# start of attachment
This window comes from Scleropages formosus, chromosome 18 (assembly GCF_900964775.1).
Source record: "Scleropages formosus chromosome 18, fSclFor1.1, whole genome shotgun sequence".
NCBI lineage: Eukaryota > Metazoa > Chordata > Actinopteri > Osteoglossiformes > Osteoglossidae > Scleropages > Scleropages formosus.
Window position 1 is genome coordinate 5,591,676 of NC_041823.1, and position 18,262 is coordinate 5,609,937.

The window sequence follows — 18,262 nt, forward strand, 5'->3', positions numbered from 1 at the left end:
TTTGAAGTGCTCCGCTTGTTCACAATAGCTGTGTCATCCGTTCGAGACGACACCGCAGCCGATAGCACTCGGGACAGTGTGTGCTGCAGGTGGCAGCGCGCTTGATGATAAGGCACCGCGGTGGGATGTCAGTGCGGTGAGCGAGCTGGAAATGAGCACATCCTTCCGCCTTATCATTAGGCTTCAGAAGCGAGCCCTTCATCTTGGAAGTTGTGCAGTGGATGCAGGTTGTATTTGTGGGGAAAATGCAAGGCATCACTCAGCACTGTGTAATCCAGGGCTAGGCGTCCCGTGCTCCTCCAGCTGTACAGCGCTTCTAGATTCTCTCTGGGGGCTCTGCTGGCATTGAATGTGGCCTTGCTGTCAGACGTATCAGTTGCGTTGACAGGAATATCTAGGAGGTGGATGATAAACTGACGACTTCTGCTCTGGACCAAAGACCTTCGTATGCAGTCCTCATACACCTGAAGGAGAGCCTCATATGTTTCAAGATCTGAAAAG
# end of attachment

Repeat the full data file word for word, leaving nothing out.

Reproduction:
This window comes from Scleropages formosus, chromosome 18 (assembly GCF_900964775.1).
Source record: "Scleropages formosus chromosome 18, fSclFor1.1, whole genome shotgun sequence".
NCBI lineage: Eukaryota > Metazoa > Chordata > Actinopteri > Osteoglossiformes > Osteoglossidae > Scleropages > Scleropages formosus.
Window position 1 is genome coordinate 5,591,676 of NC_041823.1, and position 18,262 is coordinate 5,609,937.

The window sequence follows — 18,262 nt, forward strand, 5'->3', positions numbered from 1 at the left end:
TTTGAAGTGCTCCGCTTGTTCACAATAGCTGTGTCATCCGTTCGAGACGACACCGCAGCCGATAGCACTCGGGACAGTGTGTGCTGCAGGTGGCAGCGCGCTTGATGATAAGGCACCGCGGTGGGATGTCAGTGCGGTGAGCGAGCTGGAAATGAGCACATCCTTCCGCCTTATCATTAGGCTTCAGAAGCGAGCCCTTCATCTTGGAAGTTGTGCAGTGGATGCAGGTTGTATTTGTGGGGAAAATGCAAGGCATCACTCAGCACTGTGTAATCCAGGGCTAGGCGTCCCGTGCTCCTCCAGCTGTACAGCGCTTCTAGATTCTCTCTGGGGGCTCTGCTGGCATTGAATGTGGCCTTGCTGTCAGACGTATCAGTTGCGTTGACAGGAATATCTAGGAGGTGGATGATAAACTGACGACTTCTGCTCTGGACCAAAGACCTTCGTATGCAGTCCTCATACACCTGAAGGAGAGCCTCATATGTTTCAAGATCTGAAAAG